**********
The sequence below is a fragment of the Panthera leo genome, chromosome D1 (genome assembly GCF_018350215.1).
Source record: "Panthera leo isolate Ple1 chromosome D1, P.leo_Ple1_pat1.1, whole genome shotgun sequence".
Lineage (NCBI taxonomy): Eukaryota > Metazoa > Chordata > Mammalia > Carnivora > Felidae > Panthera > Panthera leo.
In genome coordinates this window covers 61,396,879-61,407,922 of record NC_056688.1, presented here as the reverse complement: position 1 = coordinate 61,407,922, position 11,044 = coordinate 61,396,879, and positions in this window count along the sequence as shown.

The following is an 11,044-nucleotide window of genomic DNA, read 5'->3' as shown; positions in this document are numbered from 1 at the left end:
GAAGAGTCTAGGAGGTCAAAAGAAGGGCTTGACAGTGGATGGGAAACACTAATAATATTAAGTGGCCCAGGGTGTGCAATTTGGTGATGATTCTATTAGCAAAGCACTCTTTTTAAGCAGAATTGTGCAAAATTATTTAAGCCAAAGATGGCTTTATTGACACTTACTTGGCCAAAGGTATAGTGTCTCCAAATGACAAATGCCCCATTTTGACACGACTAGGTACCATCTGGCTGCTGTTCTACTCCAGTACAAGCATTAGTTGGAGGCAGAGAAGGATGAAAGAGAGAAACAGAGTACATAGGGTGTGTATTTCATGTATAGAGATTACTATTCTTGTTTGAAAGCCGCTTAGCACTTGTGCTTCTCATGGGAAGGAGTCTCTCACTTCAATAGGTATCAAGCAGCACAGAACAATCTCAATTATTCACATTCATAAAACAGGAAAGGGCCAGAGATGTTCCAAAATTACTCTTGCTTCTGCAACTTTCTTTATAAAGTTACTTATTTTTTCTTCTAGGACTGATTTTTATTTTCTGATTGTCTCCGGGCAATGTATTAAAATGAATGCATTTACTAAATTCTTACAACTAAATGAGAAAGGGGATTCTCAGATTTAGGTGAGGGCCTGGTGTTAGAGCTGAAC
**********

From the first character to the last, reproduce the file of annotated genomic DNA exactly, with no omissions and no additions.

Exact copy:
The sequence below is a fragment of the Panthera leo genome, chromosome D1 (genome assembly GCF_018350215.1).
Source record: "Panthera leo isolate Ple1 chromosome D1, P.leo_Ple1_pat1.1, whole genome shotgun sequence".
Lineage (NCBI taxonomy): Eukaryota > Metazoa > Chordata > Mammalia > Carnivora > Felidae > Panthera > Panthera leo.
In genome coordinates this window covers 61,396,879-61,407,922 of record NC_056688.1, presented here as the reverse complement: position 1 = coordinate 61,407,922, position 11,044 = coordinate 61,396,879, and positions in this window count along the sequence as shown.

The following is an 11,044-nucleotide window of genomic DNA, read 5'->3' as shown; positions in this document are numbered from 1 at the left end:
GAAGAGTCTAGGAGGTCAAAAGAAGGGCTTGACAGTGGATGGGAAACACTAATAATATTAAGTGGCCCAGGGTGTGCAATTTGGTGATGATTCTATTAGCAAAGCACTCTTTTTAAGCAGAATTGTGCAAAATTATTTAAGCCAAAGATGGCTTTATTGACACTTACTTGGCCAAAGGTATAGTGTCTCCAAATGACAAATGCCCCATTTTGACACGACTAGGTACCATCTGGCTGCTGTTCTACTCCAGTACAAGCATTAGTTGGAGGCAGAGAAGGATGAAAGAGAGAAACAGAGTACATAGGGTGTGTATTTCATGTATAGAGATTACTATTCTTGTTTGAAAGCCGCTTAGCACTTGTGCTTCTCATGGGAAGGAGTCTCTCACTTCAATAGGTATCAAGCAGCACAGAACAATCTCAATTATTCACATTCATAAAACAGGAAAGGGCCAGAGATGTTCCAAAATTACTCTTGCTTCTGCAACTTTCTTTATAAAGTTACTTATTTTTTCTTCTAGGACTGATTTTTATTTTCTGATTGTCTCCGGGCAATGTATTAAAATGAATGCATTTACTAAATTCTTACAACTAAATGAGAAAGGGGATTCTCAGATTTAGGTGAGGGCCTGGTGTTAGAGCTGAAC